VIDEO: SWAT Arrests Local Mom Accused of Torturing Children

SWAT outside Lul Nyachua Top's home | Image by WFAA

A local woman was taken into custody on child abuse charges on Monday after barricading herself inside the attic of her home.

On February 5, Allen police attempted to serve an arrest warrant for a 36-year-old woman named Lul Nyachua Top at a residence in the 1500 block of Tanglewood Drive and ended up in a two-hour SWAT standoff.

A neighbor filmed the dramatic episode and Top’s subsequent arrest after SWAT deployed chemical agents to force her outside.

Allen police officers had been called to the residence on January 8 after receiving reports of a domestic disturbance in which Top allegedly beat her husband with a stick. Top’s six children, who reportedly witnessed the incident, were removed by Child Protective Services shortly after.

At the Children’s Advocacy Center of Collin County, Top’s children allegedly tested positive for cocaine and testified to longstanding threats, abuse, and torture at the hands of their mother. An interviewer noted that two of the children — a 3-year-old and a 4-year-old — had marks “resembling knife cuts,” according to Fox 4 KDFW.

“When the children can’t find the alcohol [for Top], Top becomes angry and threatens to cut the children’s hands and fingers off,” the arrest affidavit reads, according to WFAA.

One incident described by the children involved Top allegedly balling up her 3-year-old daughter and trying to stuff her into a hot oven. Her 10-year-old son reported having to fight her to get the child away.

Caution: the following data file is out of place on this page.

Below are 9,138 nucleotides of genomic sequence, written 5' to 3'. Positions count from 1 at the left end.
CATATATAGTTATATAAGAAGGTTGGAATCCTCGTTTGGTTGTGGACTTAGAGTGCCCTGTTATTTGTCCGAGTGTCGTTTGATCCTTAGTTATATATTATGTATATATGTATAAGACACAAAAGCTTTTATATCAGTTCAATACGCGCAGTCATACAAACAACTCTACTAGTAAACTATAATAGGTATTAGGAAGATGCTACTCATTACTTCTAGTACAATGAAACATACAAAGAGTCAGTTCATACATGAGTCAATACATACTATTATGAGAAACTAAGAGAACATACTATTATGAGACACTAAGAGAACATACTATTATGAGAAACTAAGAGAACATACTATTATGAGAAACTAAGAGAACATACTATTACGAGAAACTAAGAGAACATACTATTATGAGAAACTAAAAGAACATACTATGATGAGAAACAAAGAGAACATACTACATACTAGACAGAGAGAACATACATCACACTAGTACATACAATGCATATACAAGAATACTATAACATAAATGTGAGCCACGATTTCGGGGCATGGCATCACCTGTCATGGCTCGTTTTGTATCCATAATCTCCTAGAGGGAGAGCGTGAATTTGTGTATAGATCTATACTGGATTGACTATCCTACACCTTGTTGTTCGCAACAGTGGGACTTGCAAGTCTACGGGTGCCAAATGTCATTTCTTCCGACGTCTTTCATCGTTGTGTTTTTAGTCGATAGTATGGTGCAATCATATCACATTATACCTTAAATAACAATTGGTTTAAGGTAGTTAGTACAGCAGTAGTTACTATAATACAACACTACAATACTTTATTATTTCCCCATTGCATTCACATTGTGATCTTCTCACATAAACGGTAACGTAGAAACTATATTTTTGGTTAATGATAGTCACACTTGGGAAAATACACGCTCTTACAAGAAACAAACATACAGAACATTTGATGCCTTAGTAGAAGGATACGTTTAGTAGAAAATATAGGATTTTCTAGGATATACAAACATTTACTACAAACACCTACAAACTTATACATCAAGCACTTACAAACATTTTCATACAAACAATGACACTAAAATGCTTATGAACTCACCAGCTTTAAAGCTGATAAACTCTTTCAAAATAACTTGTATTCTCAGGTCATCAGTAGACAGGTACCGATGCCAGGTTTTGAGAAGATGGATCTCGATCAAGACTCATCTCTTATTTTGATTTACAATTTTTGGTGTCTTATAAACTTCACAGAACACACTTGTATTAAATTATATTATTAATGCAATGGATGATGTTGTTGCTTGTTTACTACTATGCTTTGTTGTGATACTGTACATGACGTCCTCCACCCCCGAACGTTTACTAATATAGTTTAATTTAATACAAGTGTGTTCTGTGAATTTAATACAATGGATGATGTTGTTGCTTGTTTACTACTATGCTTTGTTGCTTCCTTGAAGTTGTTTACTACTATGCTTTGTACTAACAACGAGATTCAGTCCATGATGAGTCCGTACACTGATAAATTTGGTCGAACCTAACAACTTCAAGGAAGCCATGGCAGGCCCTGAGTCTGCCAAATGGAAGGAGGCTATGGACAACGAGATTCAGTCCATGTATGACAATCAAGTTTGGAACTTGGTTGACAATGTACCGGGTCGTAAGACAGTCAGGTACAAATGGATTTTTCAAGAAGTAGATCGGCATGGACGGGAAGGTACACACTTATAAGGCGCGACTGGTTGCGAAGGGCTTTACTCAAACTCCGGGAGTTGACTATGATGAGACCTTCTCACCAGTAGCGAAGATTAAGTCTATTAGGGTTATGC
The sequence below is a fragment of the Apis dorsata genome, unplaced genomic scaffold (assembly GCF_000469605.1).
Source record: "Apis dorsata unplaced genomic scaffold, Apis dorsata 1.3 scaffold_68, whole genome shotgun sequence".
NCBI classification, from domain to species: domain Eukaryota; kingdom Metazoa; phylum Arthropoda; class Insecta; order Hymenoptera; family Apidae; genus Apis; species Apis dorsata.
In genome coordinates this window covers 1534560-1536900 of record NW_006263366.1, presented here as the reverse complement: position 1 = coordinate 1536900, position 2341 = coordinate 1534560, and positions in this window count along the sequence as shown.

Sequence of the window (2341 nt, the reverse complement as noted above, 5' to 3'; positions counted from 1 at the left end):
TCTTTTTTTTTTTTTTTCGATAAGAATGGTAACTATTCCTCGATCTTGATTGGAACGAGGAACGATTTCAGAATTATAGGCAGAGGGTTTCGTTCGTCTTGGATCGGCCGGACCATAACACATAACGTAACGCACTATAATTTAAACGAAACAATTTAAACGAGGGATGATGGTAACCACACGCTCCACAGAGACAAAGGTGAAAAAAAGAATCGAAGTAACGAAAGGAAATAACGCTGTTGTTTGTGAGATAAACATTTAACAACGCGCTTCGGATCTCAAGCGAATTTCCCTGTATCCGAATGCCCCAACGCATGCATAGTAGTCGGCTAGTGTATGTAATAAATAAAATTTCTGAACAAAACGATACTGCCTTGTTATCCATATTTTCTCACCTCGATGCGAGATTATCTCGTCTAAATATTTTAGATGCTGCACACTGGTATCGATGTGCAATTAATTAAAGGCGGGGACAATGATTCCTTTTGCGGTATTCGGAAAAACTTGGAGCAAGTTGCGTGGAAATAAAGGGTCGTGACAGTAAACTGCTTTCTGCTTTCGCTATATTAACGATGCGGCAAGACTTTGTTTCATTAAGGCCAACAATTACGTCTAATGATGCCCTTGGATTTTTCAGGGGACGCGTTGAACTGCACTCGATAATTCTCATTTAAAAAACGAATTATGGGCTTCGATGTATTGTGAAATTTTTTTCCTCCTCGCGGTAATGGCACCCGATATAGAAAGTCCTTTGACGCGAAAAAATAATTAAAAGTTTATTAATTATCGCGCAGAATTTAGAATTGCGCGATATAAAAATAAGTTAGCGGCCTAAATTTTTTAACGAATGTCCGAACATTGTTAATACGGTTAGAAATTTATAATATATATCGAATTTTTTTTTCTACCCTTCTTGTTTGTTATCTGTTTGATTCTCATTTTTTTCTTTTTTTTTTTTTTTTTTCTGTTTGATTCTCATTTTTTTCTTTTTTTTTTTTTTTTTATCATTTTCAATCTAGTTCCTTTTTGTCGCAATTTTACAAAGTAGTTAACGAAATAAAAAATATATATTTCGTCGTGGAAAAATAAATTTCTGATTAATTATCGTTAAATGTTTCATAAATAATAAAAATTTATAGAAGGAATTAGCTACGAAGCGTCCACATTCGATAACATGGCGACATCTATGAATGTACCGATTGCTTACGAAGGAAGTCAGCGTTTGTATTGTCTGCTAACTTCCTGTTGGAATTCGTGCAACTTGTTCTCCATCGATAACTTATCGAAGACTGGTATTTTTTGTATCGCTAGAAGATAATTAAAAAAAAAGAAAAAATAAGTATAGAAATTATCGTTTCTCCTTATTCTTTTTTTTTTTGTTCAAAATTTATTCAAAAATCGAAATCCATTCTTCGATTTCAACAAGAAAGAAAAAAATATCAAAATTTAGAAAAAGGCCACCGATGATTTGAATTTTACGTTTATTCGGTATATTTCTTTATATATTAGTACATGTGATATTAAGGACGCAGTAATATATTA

Top, who was on probation after pleading guilty to two felony assaults in 2020, has denied abusing her children. She was booked in Collin County jail on six counts of aggravated assault with a deadly weapon, one count of assault causing bodily injury to a family member, one count of assault of a peace officer, and two counts of assault of a public servant. Her bond was set at $600,000.

In 2022, a total of 182 Texas children died due to abuse and neglect, with 61% being under the age of 3, according to data from the Department of Family and Protective Services.

The Dallas Police Department, which investigates child abuse and other crimes against children, has been hampered by a longstanding staffing shortage. DPD fields approximately 3,000 officers when a City of Dallas’ size should have closer to 4,000 on staff, according to a City report.

DPD will have a budget of just $654 million this fiscal year, with City officials opting to spend far fewer tax dollars on the police force than their counterparts in other high-crime jurisdictions, such as New York City, Los Angeles, and Chicago.

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